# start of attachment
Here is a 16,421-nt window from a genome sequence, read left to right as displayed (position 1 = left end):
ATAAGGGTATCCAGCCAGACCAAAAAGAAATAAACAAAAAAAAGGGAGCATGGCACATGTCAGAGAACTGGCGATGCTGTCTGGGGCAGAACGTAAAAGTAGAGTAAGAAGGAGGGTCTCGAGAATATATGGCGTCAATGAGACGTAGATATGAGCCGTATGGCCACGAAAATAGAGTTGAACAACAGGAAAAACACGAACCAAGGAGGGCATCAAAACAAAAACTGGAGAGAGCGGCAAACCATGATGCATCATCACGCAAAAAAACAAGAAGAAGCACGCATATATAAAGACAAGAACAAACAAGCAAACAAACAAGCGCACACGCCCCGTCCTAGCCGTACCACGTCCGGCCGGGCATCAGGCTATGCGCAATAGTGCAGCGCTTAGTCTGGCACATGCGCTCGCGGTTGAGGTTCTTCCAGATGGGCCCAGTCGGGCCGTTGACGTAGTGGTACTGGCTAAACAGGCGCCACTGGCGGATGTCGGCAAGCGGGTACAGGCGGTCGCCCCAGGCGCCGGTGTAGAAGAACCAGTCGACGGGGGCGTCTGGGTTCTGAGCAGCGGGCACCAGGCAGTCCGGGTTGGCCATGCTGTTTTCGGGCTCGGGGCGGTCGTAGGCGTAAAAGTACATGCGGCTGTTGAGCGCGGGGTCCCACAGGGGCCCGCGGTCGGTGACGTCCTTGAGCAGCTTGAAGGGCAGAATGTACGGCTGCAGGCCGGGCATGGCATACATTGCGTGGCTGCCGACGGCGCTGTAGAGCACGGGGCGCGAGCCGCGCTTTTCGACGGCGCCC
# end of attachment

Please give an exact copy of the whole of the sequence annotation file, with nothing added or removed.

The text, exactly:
Here is a 16,421-nt window from a genome sequence, read left to right as displayed (position 1 = left end):
ATAAGGGTATCCAGCCAGACCAAAAAGAAATAAACAAAAAAAAGGGAGCATGGCACATGTCAGAGAACTGGCGATGCTGTCTGGGGCAGAACGTAAAAGTAGAGTAAGAAGGAGGGTCTCGAGAATATATGGCGTCAATGAGACGTAGATATGAGCCGTATGGCCACGAAAATAGAGTTGAACAACAGGAAAAACACGAACCAAGGAGGGCATCAAAACAAAAACTGGAGAGAGCGGCAAACCATGATGCATCATCACGCAAAAAAACAAGAAGAAGCACGCATATATAAAGACAAGAACAAACAAGCAAACAAACAAGCGCACACGCCCCGTCCTAGCCGTACCACGTCCGGCCGGGCATCAGGCTATGCGCAATAGTGCAGCGCTTAGTCTGGCACATGCGCTCGCGGTTGAGGTTCTTCCAGATGGGCCCAGTCGGGCCGTTGACGTAGTGGTACTGGCTAAACAGGCGCCACTGGCGGATGTCGGCAAGCGGGTACAGGCGGTCGCCCCAGGCGCCGGTGTAGAAGAACCAGTCGACGGGGGCGTCTGGGTTCTGAGCAGCGGGCACCAGGCAGTCCGGGTTGGCCATGCTGTTTTCGGGCTCGGGGCGGTCGTAGGCGTAAAAGTACATGCGGCTGTTGAGCGCGGGGTCCCACAGGGGCCCGCGGTCGGTGACGTCCTTGAGCAGCTTGAAGGGCAGAATGTACGGCTGCAGGCCGGGCATGGCATACATTGCGTGGCTGCCGACGGCGCTGTAGAGCACGGGGCGCGAGCCGCGCTTTTCGACGGCGCCC